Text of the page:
Distance and accessibility: some rusticos are located in areas not served by good roads or very far away from services. The idea may seem attractive but it should be kept in mind that their value has been significantly depreciated, except in special cases as many areas of Tuscany, where it is normal to have long stretches of dirt roads.

The condition of the structure: if the structure is too deteriorated, the cost rises greatly.  It might be more economical to disassemble the useful components and destroy the rest. Unfortunately, with some buildings it is prohibited to destroy them, and so you may find yourself forced by law to have to renovate a structure that cannot be redone, or to undertake a restoration that can become complex and expensive.


Ristrutturare un rustico è un’operazione immobiliare che spesso trascende l’imprenditorialità,si tratta in effetti di una vera e propria passione e per certi versi anche di una moda.

Per molte persone rappresenta la realizzazione di un sogno che attendeva nel cassetto da molti anni, la concretizzazione del desiderio di vivere in un luogo tranquillo e bucolico, lontano dal frenetico mondo moderno, in un’abitazione che conserva una matrice contadina riorganizzata e ristrutturata per fornire un elevato confort abitativo. Io stesso in passato mi sono dilettato in questo lavoro-passione traendo molta soddisfazione da tale attività ed immagazzinando un  bagaglio di conoscenze necessarie a svolgerla, tanto che mi sono ripromesso di diventare consulente per questi tipi di intervento.

E’ bene tener presente che si tratta di una ristrutturazione in genere abbastanza complessa e costosa, e che conviene valutare in anticipo con molta ponderazione per evitare che l’entusiasmo, indubbio, porti a sottovalutare l’impegno finanziario necessario.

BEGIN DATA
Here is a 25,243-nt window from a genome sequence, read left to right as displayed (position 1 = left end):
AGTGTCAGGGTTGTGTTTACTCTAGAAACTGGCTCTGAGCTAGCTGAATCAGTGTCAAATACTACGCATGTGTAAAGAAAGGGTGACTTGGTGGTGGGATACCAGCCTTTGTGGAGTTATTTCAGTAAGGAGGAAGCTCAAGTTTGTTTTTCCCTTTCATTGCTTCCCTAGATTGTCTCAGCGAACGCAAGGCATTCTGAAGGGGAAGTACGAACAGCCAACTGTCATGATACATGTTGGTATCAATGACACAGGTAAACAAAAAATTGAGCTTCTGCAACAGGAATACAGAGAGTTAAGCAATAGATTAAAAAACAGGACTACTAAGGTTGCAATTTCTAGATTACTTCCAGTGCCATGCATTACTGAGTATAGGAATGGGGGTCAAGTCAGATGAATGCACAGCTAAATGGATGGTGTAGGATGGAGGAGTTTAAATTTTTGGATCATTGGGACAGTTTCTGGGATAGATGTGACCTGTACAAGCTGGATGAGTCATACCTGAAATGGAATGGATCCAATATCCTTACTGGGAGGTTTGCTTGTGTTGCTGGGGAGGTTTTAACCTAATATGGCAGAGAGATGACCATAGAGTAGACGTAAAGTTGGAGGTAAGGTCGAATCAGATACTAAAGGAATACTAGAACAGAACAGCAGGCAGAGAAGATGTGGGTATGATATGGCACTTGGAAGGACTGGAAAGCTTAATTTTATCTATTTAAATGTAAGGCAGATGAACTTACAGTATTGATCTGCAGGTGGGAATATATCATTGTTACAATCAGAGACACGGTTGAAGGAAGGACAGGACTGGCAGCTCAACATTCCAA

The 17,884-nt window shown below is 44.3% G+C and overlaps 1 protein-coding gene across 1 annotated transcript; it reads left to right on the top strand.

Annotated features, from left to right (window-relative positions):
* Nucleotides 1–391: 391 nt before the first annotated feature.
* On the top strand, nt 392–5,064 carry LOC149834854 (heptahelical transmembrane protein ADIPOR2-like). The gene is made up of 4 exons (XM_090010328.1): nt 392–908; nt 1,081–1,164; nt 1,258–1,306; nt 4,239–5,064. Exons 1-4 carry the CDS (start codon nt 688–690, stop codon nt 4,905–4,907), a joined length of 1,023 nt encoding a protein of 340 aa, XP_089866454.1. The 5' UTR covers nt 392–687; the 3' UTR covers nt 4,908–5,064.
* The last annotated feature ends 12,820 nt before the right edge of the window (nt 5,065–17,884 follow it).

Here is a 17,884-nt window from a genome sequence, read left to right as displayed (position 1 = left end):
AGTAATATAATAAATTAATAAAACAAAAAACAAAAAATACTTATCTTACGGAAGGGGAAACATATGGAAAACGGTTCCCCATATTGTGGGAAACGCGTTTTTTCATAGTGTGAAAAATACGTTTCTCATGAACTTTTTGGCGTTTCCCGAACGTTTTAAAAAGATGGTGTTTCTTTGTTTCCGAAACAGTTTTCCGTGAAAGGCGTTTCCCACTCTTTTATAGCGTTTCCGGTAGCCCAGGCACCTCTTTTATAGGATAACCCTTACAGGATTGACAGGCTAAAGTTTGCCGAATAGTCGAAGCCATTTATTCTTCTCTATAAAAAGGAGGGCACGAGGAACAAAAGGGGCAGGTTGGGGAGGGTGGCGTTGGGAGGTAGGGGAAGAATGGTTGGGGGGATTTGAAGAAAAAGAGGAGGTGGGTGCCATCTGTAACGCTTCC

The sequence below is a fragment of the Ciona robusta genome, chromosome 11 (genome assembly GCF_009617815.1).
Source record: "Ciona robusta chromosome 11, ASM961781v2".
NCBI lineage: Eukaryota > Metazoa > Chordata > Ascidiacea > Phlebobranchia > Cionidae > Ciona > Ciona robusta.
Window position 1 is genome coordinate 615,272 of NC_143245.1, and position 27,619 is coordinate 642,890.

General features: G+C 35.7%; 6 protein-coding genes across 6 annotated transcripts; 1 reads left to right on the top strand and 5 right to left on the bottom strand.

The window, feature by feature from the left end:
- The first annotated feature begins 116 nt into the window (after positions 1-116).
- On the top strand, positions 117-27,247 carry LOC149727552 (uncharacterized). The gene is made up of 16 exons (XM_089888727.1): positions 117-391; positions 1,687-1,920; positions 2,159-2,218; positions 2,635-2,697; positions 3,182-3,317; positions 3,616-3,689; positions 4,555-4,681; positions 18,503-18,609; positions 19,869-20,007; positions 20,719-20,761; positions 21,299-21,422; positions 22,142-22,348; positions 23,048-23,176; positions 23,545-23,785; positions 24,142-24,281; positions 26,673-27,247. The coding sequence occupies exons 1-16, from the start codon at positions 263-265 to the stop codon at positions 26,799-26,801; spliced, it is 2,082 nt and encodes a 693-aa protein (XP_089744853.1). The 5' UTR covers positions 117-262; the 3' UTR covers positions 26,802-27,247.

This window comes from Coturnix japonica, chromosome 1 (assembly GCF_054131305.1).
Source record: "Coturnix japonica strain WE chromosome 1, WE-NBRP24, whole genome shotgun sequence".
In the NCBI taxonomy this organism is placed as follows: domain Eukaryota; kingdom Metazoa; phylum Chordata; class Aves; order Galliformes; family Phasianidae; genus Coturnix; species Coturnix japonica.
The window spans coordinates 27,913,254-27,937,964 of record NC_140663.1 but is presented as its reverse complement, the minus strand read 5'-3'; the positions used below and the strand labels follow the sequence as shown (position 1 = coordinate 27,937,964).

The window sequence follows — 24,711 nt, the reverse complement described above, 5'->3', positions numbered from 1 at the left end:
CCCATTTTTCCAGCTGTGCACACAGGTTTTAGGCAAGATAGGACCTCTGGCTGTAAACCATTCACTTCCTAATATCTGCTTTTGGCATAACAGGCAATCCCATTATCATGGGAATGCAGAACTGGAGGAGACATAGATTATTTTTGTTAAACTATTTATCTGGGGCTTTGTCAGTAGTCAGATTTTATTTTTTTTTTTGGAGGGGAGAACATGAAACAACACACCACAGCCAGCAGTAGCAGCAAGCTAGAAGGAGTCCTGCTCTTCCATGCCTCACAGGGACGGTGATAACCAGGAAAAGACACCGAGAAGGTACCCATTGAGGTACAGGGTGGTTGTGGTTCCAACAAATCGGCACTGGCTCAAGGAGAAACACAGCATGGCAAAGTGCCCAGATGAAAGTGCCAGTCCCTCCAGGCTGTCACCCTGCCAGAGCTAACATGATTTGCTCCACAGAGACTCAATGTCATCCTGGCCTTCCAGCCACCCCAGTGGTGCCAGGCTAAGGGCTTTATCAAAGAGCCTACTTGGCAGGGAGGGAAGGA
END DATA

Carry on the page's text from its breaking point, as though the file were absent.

E’ fondamentale, al fine di non immagazzinare il proprio denaro in un immobile che nel futuro risulti difficilmente rivendibile, valutare diversi fattori:

La grandezza: la misura deve essere quella necessaria a sviluppare un’abitazione di dimensioni medio grandi, evitate di innamorarvi di rustici molto piccoli , si riveleranno scomodi e difficili da gestire, ma scartate anche quelli troppo grandi, utili solo a chi ha intenzione di svolgere l’attività alberghiera .
–  La tipicità: è importante che un rustico presenti uno stile omogeneo al luogo dove si trova, o che sia modificabile secondo questo principio. In Italia esistono moltissimi tipi di rustici che variano a seconda della provincia e del distretto di appartenenza, ed è bene conservare e riprendere questa tipicità.
 –La distanza e la raggiungibilità: certi rustici si trovano in aree servite da strade non sempre praticabili, oppure estremamente distanti dai servizi. L’idea può sembrare affascinante ma va tenuto presente che il loro valore è notevolmente deprezzato, salvo casi particolari come molte zone della Toscana dove è normale percorrere lunghi tratti di strade bianche .
–  Lo stato della struttura: se la struttura del rustico è troppo deteriorata il costo sale moltissimo, tanto che risulterebbe più economico lo smontaggio dei componenti utili e l’abbattimento. Ma questa operazione è chiaramente vietata per gli immobili antichi, e quindi vi potreste trovare costretti dalla legge a dover ristrutturare una struttura non ristrutturabile, oppure ristrutturabile con sistemi complessi e costosissimi.